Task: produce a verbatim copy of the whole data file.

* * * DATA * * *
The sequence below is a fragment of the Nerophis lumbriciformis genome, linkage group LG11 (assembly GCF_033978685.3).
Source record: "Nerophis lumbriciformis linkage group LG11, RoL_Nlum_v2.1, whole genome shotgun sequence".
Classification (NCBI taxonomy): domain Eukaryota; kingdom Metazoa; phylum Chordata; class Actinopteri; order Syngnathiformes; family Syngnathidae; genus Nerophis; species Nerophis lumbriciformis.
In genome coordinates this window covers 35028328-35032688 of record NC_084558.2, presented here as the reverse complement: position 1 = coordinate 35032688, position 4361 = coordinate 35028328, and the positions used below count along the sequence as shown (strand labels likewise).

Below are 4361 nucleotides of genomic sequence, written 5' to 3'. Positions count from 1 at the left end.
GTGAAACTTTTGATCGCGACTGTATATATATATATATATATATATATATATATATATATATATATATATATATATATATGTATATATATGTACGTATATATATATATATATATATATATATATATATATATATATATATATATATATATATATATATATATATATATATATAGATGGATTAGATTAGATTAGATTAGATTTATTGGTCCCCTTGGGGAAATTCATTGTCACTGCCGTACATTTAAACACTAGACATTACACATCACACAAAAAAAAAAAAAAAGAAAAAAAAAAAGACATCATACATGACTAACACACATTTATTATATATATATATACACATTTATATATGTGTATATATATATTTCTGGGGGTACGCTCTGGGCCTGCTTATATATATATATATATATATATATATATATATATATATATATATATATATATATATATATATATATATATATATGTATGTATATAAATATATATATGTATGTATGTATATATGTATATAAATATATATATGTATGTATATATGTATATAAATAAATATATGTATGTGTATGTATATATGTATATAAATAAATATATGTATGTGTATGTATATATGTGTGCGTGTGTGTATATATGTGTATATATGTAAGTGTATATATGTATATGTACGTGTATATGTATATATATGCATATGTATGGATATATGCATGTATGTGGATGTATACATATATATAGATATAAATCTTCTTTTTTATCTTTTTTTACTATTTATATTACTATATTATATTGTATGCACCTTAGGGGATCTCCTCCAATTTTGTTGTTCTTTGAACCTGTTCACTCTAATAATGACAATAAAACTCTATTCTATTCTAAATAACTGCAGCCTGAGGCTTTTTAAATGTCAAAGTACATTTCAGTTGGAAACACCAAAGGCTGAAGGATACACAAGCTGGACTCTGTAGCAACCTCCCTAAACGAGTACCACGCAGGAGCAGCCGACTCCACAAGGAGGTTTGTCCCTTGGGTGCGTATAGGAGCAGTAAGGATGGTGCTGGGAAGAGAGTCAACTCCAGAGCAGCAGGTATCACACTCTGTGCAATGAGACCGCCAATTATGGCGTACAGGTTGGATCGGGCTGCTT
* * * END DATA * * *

The sequence below is a fragment of the Nerophis lumbriciformis genome, linkage group LG11 (assembly GCF_033978685.3).
Source record: "Nerophis lumbriciformis linkage group LG11, RoL_Nlum_v2.1, whole genome shotgun sequence".
Classification (NCBI taxonomy): domain Eukaryota; kingdom Metazoa; phylum Chordata; class Actinopteri; order Syngnathiformes; family Syngnathidae; genus Nerophis; species Nerophis lumbriciformis.
In genome coordinates this window covers 35028328-35032688 of record NC_084558.2, presented here as the reverse complement: position 1 = coordinate 35032688, position 4361 = coordinate 35028328, and the positions used below count along the sequence as shown (strand labels likewise).

Below are 4361 nucleotides of genomic sequence, written 5' to 3'. Positions count from 1 at the left end.
GTGAAACTTTTGATCGCGACTGTATATATATATATATATATATATATATATATATATATATATATATATATATATATATGTATATATATGTACGTATATATATATATATATATATATATATATATATATATATATATATATATATATATATATATATATATATATATATATAGATGGATTAGATTAGATTAGATTAGATTTATTGGTCCCCTTGGGGAAATTCATTGTCACTGCCGTACATTTAAACACTAGACATTACACATCACACAAAAAAAAAAAAAAAGAAAAAAAAAAAGACATCATACATGACTAACACACATTTATTATATATATATATACACATTTATATATGTGTATATATATATTTCTGGGGGTACGCTCTGGGCCTGCTTATATATATATATATATATATATATATATATATATATATATATATATATATATATATATATATATATATATATATGTATGTATATAAATATATATATGTATGTATGTATATATGTATATAAATATATATATGTATGTATATATGTATATAAATAAATATATGTATGTGTATGTATATATGTATATAAATAAATATATGTATGTGTATGTATATATGTGTGCGTGTGTGTATATATGTGTATATATGTAAGTGTATATATGTATATGTACGTGTATATGTATATATATGCATATGTATGGATATATGCATGTATGTGGATGTATACATATATATAGATATAAATCTTCTTTTTTATCTTTTTTTACTATTTATATTACTATATTATATTGTATGCACCTTAGGGGATCTCCTCCAATTTTGTTGTTCTTTGAACCTGTTCACTCTAATAATGACAATAAAACTCTATTCTATTCTAAATAACTGCAGCCTGAGGCTTTTTAAATGTCAAAGTACATTTCAGTTGGAAACACCAAAGGCTGAAGGATACACAAGCTGGACTCTGTAGCAACCTCCCTAAACGAGTACCACGCAGGAGCAGCCGACTCCACAAGGAGGTTTGTCCCTTGGGTGCGTATAGGAGCAGTAAGGATGGTGCTGGGAAGAGAGTCAACTCCAGAGCAGCAGGTATCACACTCTGTGCAATGAGACCGCCAATTATGGCGTACAGGTTGGATCGGGCTGCTT